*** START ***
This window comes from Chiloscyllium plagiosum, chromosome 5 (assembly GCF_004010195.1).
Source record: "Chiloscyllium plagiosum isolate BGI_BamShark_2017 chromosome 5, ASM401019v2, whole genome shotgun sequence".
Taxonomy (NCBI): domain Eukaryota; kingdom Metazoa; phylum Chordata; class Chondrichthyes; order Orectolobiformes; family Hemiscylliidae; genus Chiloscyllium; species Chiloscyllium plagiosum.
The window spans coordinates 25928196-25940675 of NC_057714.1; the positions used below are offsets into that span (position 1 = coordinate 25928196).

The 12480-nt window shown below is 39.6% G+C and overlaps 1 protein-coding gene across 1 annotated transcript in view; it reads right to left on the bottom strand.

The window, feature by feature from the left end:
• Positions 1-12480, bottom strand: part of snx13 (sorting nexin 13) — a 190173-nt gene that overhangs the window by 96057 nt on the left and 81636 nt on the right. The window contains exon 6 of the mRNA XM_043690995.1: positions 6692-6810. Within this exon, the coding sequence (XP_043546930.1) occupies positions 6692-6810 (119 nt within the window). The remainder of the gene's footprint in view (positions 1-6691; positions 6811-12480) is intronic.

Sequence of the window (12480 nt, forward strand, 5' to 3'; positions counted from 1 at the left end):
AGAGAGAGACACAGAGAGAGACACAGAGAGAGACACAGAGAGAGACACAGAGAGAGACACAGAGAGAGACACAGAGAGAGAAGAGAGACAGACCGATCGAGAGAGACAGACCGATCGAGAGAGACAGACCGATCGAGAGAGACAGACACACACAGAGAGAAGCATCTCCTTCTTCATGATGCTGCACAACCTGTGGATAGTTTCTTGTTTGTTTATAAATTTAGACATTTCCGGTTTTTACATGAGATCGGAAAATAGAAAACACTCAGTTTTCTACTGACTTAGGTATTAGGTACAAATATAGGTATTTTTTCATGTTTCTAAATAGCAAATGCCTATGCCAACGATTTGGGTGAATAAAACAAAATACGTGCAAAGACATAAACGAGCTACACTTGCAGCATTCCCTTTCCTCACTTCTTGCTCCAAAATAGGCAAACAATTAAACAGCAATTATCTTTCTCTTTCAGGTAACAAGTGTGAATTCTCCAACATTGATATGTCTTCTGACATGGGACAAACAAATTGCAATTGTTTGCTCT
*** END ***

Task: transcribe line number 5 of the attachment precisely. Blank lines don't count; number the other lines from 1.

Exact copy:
The 12480-nt window shown below is 39.6% G+C and overlaps 1 protein-coding gene across 1 annotated transcript in view; it reads right to left on the bottom strand.